“My mom was concerned I was being selfish and my dad said, ‘No, she’s just worked that hard. She has the potential to be really, really good,’ ” Herre recalls. “After the game, our principal, Mr. Rex Russell, was so proud of me, and he said, ‘Can I get you a Coke and popcorn?’ “

Seventh grade was the pivotal year for both players. Sanders developed a passion for basketball playing for coach Jerry Weida.

“We always stayed after practice and worked on moves and all kinds of fundamentals,” Barone said. “That’s when I saw that if I really put the time in that it paid off.”

About the same time, Herre met Conner for the first time at the Lady Bison basketball camp.

“I got my eyes opened wide,” Herre said. “I remember it as clear as it was just that day. We had to come into the gym through a basketball hoop that was like a rim. What was impressionable to us was that if we could get our bodies through that, there’s no reason why we can’t sink a basketball through it.

“She would make posters: ‘Are you going to be a Lady Bison All-Star?’ The first day I went, I was the camper of the day, and we got a basketball. When my dad came to pick me up, he and mom were concerned I took a basketball. I explained to them that I was the camper of the day. To me, that was like giving me gold. From then on, all I could think about was being a Lady Bison and being a Lady Bison All-Star.”

Flash forward six years. Herre’s Lady Bison are taking on Sanders’ Red Devils in the morning game of the Benton Central Regional.

“I remember Sandy being a real competitor on the court, great ball handling and very feisty,” Barone said. “As with all of Jan Conner’s key players, she was a leader and always prepared to make you change your game.”

Herre remembers something better — a victory over West Lafayette that propelled Benton Central further down the tournament path that ended in Market Square Arena and a Final Four loss to Noblesville during the single-class era.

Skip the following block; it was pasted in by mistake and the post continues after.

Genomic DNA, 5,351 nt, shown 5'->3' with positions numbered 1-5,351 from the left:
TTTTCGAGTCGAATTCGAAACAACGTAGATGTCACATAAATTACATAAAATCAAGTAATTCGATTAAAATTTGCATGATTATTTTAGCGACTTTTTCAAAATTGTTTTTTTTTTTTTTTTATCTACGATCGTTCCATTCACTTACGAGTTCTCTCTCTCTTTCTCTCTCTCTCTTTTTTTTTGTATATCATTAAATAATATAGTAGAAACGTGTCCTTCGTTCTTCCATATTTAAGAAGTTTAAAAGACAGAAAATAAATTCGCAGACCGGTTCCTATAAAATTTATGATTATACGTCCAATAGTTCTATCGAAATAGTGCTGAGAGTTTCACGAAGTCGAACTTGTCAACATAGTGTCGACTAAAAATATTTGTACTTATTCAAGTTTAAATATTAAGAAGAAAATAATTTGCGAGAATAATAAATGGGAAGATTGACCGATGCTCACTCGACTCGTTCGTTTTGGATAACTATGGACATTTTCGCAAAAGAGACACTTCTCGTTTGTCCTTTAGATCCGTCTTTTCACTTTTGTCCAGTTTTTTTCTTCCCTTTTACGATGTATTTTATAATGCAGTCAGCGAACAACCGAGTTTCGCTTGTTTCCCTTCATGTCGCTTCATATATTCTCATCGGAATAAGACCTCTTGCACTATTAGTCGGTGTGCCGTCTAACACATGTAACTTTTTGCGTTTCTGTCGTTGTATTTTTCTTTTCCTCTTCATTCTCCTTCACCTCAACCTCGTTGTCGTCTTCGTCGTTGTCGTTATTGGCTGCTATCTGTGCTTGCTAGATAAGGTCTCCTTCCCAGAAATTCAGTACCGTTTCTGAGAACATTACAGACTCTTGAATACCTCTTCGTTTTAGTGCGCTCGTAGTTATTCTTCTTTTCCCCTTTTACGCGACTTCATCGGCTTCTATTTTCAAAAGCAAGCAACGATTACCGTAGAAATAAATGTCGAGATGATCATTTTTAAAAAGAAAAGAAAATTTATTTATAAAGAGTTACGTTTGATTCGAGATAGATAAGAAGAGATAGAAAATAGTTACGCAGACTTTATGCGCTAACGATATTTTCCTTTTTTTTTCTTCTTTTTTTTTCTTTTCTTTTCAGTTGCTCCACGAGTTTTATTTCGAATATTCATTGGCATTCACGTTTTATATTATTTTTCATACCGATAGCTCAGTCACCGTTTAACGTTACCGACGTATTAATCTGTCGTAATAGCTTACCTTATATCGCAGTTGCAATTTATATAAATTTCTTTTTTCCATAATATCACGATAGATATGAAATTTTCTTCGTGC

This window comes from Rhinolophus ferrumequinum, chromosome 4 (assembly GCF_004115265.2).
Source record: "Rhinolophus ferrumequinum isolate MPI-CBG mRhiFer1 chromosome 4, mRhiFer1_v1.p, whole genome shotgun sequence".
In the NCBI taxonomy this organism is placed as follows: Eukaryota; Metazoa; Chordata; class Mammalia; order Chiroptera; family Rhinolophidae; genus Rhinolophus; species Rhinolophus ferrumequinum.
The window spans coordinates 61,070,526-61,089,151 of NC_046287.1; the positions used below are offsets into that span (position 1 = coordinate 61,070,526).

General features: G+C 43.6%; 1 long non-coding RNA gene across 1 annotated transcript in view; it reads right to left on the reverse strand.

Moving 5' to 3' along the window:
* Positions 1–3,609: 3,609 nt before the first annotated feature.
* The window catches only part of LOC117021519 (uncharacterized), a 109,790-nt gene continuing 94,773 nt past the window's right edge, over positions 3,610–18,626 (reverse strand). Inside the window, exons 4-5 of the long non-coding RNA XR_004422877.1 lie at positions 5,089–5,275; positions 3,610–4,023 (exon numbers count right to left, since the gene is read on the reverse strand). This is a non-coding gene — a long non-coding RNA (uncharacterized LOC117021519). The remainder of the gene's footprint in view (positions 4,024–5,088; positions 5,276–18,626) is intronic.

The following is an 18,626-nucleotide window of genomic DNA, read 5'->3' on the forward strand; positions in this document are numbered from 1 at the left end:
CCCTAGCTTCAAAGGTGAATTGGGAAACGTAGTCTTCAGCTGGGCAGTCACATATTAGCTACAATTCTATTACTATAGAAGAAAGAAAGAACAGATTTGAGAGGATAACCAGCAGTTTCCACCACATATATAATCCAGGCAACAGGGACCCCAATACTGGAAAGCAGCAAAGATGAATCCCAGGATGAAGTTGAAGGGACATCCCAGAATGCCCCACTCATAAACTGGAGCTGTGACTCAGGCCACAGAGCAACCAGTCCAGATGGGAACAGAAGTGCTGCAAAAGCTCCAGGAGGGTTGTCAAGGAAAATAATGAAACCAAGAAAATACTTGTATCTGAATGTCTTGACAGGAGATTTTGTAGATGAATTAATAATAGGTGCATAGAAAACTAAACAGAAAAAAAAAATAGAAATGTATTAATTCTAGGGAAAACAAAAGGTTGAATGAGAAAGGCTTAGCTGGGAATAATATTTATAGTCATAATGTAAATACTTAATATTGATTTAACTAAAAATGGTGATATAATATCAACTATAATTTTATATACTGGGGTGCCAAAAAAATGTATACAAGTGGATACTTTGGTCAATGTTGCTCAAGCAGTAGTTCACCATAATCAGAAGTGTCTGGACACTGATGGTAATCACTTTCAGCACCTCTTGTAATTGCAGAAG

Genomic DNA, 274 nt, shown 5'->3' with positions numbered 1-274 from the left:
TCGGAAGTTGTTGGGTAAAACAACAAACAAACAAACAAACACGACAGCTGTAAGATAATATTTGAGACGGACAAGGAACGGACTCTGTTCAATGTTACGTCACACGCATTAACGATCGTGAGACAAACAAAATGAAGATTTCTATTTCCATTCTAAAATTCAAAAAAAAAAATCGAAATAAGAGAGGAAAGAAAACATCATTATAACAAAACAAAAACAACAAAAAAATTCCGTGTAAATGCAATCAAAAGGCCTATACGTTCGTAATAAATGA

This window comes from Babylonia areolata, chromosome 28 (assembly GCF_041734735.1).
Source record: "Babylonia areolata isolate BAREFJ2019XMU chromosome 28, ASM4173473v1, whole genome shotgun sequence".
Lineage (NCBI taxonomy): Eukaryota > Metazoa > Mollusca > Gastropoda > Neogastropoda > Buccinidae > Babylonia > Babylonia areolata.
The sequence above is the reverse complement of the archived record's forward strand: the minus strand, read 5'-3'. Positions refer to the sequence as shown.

“I feel like I had a fairy tale story,” Herre said. “When I led the team out in Market Square Arena to warm up, it was in front of 14,126 screaming fans. The floor shook. You could feel the rumble from the floor. Those are memories you can never take away.”

Sanders would go on to make the Indiana All-Star team and earn a basketball scholarship from New Mexico State. Herre received a scholarship from the University of Indianapolis and is a member of the school’s Hall of Fame.

“I really feel like I was born at the right time for girls sports,” Herre said. “Here at Benton Central, the Lady Bison were on the cutting edge. We had a pioneer in girls sports and a Hall of Famer herself.”

Herre is the sixth player under Conner at Benton Central to be selected to the Silver Anniversary team, joining Margaret McGinnis (2003), JoAnn Brouillette (2004), Leslie Seehafer and Diane Windler (2006) and Karen Deno (2010).

Barone’s former teammate at West Lafayette, Sheryl Miller, was also honored in 2010.

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Silver memories shine like yesterday for Benton Central, West Lafayette girls basketball greats

When the news came by mail, Sandy Herre cried.